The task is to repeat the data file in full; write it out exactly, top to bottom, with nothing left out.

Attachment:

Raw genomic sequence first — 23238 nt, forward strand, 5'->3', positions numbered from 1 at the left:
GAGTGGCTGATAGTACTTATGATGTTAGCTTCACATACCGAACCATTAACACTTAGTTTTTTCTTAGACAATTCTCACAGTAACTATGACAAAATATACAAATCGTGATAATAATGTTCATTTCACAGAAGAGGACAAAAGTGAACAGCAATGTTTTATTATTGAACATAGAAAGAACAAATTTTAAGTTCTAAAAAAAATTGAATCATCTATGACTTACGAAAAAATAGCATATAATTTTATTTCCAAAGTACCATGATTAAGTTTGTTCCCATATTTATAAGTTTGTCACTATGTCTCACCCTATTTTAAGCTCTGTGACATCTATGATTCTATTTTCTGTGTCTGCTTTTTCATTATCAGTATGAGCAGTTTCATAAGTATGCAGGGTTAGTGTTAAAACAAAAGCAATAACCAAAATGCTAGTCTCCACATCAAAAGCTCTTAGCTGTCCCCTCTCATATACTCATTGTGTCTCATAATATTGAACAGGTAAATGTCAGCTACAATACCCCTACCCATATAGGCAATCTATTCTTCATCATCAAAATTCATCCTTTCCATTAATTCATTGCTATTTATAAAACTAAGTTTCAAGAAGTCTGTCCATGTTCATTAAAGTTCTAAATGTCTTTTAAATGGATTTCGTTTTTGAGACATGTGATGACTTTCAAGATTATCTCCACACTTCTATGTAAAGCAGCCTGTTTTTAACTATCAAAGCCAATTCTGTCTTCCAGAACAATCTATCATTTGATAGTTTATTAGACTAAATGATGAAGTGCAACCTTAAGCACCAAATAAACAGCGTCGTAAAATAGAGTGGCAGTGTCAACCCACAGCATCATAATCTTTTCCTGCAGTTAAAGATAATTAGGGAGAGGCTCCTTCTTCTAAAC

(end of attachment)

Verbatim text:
Raw genomic sequence first — 23238 nt, forward strand, 5'->3', positions numbered from 1 at the left:
GAGTGGCTGATAGTACTTATGATGTTAGCTTCACATACCGAACCATTAACACTTAGTTTTTTCTTAGACAATTCTCACAGTAACTATGACAAAATATACAAATCGTGATAATAATGTTCATTTCACAGAAGAGGACAAAAGTGAACAGCAATGTTTTATTATTGAACATAGAAAGAACAAATTTTAAGTTCTAAAAAAAATTGAATCATCTATGACTTACGAAAAAATAGCATATAATTTTATTTCCAAAGTACCATGATTAAGTTTGTTCCCATATTTATAAGTTTGTCACTATGTCTCACCCTATTTTAAGCTCTGTGACATCTATGATTCTATTTTCTGTGTCTGCTTTTTCATTATCAGTATGAGCAGTTTCATAAGTATGCAGGGTTAGTGTTAAAACAAAAGCAATAACCAAAATGCTAGTCTCCACATCAAAAGCTCTTAGCTGTCCCCTCTCATATACTCATTGTGTCTCATAATATTGAACAGGTAAATGTCAGCTACAATACCCCTACCCATATAGGCAATCTATTCTTCATCATCAAAATTCATCCTTTCCATTAATTCATTGCTATTTATAAAACTAAGTTTCAAGAAGTCTGTCCATGTTCATTAAAGTTCTAAATGTCTTTTAAATGGATTTCGTTTTTGAGACATGTGATGACTTTCAAGATTATCTCCACACTTCTATGTAAAGCAGCCTGTTTTTAACTATCAAAGCCAATTCTGTCTTCCAGAACAATCTATCATTTGATAGTTTATTAGACTAAATGATGAAGTGCAACCTTAAGCACCAAATAAACAGCGTCGTAAAATAGAGTGGCAGTGTCAACCCACAGCATCATAATCTTTTCCTGCAGTTAAAGATAATTAGGGAGAGGCTCCTTCTTCTAAAC